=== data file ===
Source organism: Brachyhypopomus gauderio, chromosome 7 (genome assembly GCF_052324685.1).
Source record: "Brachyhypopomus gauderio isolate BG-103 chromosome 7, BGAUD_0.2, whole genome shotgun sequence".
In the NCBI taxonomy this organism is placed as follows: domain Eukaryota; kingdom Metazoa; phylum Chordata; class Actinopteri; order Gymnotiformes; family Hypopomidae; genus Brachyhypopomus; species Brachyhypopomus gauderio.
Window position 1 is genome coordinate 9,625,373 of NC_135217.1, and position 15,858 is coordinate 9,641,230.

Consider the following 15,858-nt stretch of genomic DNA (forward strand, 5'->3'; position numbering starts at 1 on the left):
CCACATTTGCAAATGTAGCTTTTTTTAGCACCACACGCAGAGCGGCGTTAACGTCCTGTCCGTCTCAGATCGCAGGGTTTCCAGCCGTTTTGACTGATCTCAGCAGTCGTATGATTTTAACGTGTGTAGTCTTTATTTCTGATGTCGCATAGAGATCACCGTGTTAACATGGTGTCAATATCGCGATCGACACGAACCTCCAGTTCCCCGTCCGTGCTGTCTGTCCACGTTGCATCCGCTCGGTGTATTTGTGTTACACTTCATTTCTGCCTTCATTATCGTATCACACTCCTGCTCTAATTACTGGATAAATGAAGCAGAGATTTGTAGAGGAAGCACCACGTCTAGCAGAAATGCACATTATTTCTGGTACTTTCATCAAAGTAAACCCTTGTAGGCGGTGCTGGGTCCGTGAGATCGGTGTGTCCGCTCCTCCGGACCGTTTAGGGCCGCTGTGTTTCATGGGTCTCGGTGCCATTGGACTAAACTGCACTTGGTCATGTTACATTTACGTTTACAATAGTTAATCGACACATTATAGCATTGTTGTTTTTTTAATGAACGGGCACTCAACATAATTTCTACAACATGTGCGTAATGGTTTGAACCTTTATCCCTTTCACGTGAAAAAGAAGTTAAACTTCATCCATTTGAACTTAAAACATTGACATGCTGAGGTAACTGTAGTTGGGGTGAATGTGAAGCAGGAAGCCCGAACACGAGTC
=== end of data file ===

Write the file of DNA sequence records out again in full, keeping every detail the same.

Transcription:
Source organism: Brachyhypopomus gauderio, chromosome 7 (genome assembly GCF_052324685.1).
Source record: "Brachyhypopomus gauderio isolate BG-103 chromosome 7, BGAUD_0.2, whole genome shotgun sequence".
In the NCBI taxonomy this organism is placed as follows: domain Eukaryota; kingdom Metazoa; phylum Chordata; class Actinopteri; order Gymnotiformes; family Hypopomidae; genus Brachyhypopomus; species Brachyhypopomus gauderio.
Window position 1 is genome coordinate 9,625,373 of NC_135217.1, and position 15,858 is coordinate 9,641,230.

Consider the following 15,858-nt stretch of genomic DNA (forward strand, 5'->3'; position numbering starts at 1 on the left):
CCACATTTGCAAATGTAGCTTTTTTTAGCACCACACGCAGAGCGGCGTTAACGTCCTGTCCGTCTCAGATCGCAGGGTTTCCAGCCGTTTTGACTGATCTCAGCAGTCGTATGATTTTAACGTGTGTAGTCTTTATTTCTGATGTCGCATAGAGATCACCGTGTTAACATGGTGTCAATATCGCGATCGACACGAACCTCCAGTTCCCCGTCCGTGCTGTCTGTCCACGTTGCATCCGCTCGGTGTATTTGTGTTACACTTCATTTCTGCCTTCATTATCGTATCACACTCCTGCTCTAATTACTGGATAAATGAAGCAGAGATTTGTAGAGGAAGCACCACGTCTAGCAGAAATGCACATTATTTCTGGTACTTTCATCAAAGTAAACCCTTGTAGGCGGTGCTGGGTCCGTGAGATCGGTGTGTCCGCTCCTCCGGACCGTTTAGGGCCGCTGTGTTTCATGGGTCTCGGTGCCATTGGACTAAACTGCACTTGGTCATGTTACATTTACGTTTACAATAGTTAATCGACACATTATAGCATTGTTGTTTTTTTAATGAACGGGCACTCAACATAATTTCTACAACATGTGCGTAATGGTTTGAACCTTTATCCCTTTCACGTGAAAAAGAAGTTAAACTTCATCCATTTGAACTTAAAACATTGACATGCTGAGGTAACTGTAGTTGGGGTGAATGTGAAGCAGGAAGCCCGAACACGAGTC